Here in the company town of Newhalem, Washington, located in the North Cascade National Forest, Bruce Fowler has been busy at work in his home garden. Started less than three years ago, it is still a work in progress—moving plants, adding others, expanding beds, and creating rooms of color and texture in every corner. Winters are long, and although Newhalem is only at 500 feet, it is nestled along the Skagit River, which cuts through a gorge of a granite in the Cascade “Alps.” Winters can be long, and the planting zone for this area is very deceiving. With the cold, wind (both hot and freezing), snow, and hot summers, hardy is the word of the day!
This time of year Bruce finds heuchera a balm for color while he awaits the showing summer blooms of rudbeckia and echinacea. Sweet viola faces pop up here and there, and the hostas are unfurling their beautiful foliage that will anchor summer blooms. The use of garden art also adds the the drama.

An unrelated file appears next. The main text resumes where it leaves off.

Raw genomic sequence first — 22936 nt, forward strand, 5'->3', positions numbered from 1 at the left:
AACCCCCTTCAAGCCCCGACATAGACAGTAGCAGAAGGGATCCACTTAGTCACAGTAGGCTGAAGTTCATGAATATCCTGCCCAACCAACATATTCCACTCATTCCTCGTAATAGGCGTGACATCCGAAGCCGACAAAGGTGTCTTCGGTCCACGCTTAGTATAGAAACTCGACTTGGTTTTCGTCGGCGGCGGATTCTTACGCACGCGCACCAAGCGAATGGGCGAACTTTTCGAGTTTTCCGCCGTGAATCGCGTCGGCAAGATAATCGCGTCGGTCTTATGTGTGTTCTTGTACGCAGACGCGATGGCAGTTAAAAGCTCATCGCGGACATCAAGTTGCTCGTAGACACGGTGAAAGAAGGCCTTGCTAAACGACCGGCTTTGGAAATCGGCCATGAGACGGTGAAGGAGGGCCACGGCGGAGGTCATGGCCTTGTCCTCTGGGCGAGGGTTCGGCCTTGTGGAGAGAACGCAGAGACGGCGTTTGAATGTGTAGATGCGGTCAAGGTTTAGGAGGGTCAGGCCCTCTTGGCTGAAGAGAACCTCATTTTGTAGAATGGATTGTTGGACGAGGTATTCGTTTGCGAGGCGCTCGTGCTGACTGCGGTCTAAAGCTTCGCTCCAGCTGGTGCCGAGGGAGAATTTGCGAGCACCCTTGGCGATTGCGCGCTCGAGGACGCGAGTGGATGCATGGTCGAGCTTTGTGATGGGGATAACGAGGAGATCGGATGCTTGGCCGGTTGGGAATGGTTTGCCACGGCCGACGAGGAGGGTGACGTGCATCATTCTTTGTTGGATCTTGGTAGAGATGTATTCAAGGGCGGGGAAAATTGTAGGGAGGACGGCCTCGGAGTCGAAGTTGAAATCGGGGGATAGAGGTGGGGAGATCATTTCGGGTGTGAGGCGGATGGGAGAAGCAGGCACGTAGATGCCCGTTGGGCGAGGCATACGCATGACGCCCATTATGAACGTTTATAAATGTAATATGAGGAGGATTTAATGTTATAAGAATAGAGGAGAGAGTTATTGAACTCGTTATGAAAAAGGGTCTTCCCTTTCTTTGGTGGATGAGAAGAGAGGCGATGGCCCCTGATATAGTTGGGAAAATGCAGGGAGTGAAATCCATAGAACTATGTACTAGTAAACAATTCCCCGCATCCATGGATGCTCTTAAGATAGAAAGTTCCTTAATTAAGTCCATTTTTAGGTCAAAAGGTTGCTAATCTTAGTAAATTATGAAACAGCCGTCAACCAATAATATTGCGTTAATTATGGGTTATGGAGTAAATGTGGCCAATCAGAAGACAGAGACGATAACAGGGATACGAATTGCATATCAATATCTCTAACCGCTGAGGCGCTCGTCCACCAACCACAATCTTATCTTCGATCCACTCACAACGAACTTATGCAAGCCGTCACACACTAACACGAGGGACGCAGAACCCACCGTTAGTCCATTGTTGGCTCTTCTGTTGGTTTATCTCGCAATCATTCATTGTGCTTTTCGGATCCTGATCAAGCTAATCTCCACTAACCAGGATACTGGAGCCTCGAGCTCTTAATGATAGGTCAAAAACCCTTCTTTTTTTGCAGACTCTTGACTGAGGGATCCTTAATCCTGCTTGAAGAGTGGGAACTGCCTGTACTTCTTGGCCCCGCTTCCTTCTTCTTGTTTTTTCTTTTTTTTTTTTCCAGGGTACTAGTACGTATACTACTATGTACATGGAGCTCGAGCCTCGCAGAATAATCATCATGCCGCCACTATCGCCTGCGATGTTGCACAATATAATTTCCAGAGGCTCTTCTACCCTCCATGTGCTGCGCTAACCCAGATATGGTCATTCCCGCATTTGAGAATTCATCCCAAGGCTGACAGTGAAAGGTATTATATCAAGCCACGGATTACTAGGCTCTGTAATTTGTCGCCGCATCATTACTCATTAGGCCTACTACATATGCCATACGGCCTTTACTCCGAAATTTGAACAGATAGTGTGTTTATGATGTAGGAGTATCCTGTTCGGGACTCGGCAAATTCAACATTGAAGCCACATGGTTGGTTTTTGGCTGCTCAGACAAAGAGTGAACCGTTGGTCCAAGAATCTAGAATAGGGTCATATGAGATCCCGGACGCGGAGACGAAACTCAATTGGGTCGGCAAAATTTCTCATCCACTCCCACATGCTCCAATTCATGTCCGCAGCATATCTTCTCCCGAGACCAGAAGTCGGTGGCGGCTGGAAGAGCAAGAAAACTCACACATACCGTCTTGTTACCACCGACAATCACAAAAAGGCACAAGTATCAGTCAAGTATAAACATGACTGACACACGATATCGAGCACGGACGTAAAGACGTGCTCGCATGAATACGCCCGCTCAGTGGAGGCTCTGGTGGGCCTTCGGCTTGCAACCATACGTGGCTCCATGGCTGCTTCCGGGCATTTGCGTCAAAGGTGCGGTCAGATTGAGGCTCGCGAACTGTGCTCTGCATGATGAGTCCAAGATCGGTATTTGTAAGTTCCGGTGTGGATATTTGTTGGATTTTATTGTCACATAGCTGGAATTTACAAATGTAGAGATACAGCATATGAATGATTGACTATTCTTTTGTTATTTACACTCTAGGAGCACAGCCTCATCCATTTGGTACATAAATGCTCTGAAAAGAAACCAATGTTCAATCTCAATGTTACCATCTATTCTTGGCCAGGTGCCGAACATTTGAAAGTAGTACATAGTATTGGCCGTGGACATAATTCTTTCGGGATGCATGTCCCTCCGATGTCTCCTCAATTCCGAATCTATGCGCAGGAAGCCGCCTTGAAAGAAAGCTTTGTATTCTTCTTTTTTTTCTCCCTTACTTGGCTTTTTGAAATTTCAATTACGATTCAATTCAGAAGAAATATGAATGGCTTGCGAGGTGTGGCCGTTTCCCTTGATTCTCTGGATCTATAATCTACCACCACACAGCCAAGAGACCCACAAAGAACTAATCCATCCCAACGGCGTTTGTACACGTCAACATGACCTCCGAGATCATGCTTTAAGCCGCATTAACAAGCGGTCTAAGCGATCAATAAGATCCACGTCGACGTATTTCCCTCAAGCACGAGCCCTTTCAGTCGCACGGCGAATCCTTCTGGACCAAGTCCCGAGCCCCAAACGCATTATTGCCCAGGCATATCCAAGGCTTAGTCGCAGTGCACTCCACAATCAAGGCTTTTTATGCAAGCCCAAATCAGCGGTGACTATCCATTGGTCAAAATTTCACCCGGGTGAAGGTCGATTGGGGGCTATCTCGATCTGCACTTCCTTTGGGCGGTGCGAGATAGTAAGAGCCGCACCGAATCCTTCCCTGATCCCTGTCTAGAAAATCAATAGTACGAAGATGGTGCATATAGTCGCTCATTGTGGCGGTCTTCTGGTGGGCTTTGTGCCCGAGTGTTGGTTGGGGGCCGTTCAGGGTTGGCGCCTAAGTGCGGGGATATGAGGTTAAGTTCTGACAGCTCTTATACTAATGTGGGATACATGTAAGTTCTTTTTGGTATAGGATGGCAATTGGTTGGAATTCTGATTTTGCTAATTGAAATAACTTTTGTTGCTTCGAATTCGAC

This year Bruce has added a raised garden and tiered herb beds.
The patio is adorned with pots arranged for color and texture in contrasting palettes that complement the turquoise lawn furniture. Fences and posts have been painted black to give the lime and chartreuse “pop.”
A rich purple heuchera contrasts nicely with the fragrant white blooms of sweet woodruff (Galium odoratum, Zones 4–8).
Heucheras in sunset shades provide long-lasting color.
A warm-colored osteospermum (annual) complements a heuchera in a pot.
A cheery viola (Viola × wittrockiana, cool season annual)
Lots of color from foliage in a container. No flowers required!
Bleeding heart (Dicentra spectabilis, Zones 2–8)
Cheery garden art in a mass of colorful foliage and flowers
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